Risk Insights – Vol. 19, No. 2 – Summary
Appealing to Millennials – Think Smart, Not Hard
by Marissa Valente
The challenge for insurers is to understand this important population group and engage with them as consumers. The question is how the industry can become better at helping young people who want to buy insurance products that suit their needs. Millennials possess specific attitudes and behaviours that call for a fresh approach to marketing financial services – especially Life and Health insurance products. It follows that insurers must understand Millennials’ preferences to gain their business and loyalty. Key to this challenge is Millennials’ use of technology, their collaborative nature and their relatively low levels of financial literacy.
Get Insured? Generation Y asks “Why?”
by Dr. Marianne Kutzner
Asking the question “Why?” embodies one of the dominant traits of a generation that systematically challenges traditional norms and values. Gen Y members, also known as Millennials, are “digital natives” because they were the first to grow up with Internet and mobile phones, and they feel at home in virtual worlds and on social media. Life and disability insurance, and even long term care and pensions, are entering their fields of vision for the first time. Gen Y is an attractive market for insurers keen to provide them with products that help forge long-term financial relationships. Life insurers must exercise caution if they are to avoid joining the list of industries losing contact with the young generation.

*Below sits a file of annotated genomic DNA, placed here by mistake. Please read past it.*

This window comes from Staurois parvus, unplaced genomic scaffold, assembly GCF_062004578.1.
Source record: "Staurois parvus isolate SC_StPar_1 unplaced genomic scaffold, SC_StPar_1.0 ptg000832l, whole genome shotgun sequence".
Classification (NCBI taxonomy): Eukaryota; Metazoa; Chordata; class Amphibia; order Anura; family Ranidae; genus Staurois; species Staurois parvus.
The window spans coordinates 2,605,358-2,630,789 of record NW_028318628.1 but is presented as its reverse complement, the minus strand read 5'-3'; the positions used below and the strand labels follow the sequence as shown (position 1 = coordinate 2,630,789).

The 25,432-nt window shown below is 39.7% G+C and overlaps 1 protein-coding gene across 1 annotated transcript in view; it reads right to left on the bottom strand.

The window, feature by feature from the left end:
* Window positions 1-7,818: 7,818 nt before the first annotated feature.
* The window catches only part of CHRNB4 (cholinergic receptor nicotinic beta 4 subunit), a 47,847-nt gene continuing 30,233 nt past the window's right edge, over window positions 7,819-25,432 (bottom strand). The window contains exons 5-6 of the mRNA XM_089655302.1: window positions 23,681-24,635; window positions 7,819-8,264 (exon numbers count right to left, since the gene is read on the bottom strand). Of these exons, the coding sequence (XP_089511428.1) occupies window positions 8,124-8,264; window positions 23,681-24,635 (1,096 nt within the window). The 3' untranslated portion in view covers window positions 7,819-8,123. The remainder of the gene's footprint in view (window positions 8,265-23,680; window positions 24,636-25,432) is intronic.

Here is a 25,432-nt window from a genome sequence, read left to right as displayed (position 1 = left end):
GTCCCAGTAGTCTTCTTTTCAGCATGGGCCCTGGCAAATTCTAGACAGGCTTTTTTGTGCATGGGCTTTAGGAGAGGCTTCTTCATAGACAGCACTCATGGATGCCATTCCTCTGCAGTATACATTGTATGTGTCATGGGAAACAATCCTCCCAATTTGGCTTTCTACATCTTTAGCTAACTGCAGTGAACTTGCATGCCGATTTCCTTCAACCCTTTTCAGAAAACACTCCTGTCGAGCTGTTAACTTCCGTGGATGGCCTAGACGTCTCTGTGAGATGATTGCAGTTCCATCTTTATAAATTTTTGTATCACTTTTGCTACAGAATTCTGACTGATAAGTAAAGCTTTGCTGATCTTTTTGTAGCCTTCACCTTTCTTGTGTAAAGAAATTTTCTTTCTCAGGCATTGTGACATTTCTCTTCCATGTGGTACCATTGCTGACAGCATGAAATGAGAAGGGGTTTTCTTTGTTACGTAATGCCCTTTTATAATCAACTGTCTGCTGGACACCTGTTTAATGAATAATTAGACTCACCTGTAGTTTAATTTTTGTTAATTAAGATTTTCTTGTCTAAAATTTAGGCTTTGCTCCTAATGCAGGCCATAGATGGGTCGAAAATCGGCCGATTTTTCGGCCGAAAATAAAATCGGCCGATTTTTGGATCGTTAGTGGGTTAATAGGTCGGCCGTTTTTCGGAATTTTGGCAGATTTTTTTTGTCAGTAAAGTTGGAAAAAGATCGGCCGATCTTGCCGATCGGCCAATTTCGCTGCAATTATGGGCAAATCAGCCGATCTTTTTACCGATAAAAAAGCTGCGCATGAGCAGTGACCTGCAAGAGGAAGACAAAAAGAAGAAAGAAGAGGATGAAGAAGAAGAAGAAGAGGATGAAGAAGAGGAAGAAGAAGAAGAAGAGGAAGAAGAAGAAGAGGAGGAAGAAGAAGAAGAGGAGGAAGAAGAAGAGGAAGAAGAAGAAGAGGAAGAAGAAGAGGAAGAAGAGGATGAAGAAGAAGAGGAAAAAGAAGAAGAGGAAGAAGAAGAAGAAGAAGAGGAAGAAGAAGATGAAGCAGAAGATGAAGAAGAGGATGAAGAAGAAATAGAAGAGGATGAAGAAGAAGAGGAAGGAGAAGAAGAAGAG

Appetite for Life Insurance – A Survey of UK Millennials
by Manraj Purewal
Millennial adults appear in no rush to buy Life insurance despite grasping the importance of a stable financial future. While many Millennials would benefit from doing more and earlier financial planning, insurers wishing to attract them face a challenge. Survey participants were asked questions about the overall appeal of Life insurance and their willingness to disclose personal data to obtain it. The combination of new technologies and the attitudes of this generation of 18- to 40-year-olds will likely stimulate new developments in the insurance industry. As people become aware that sharing personal data could benefit them, perhaps what the Life industry once considered unattainable or intrusive may become commonplace and accessible.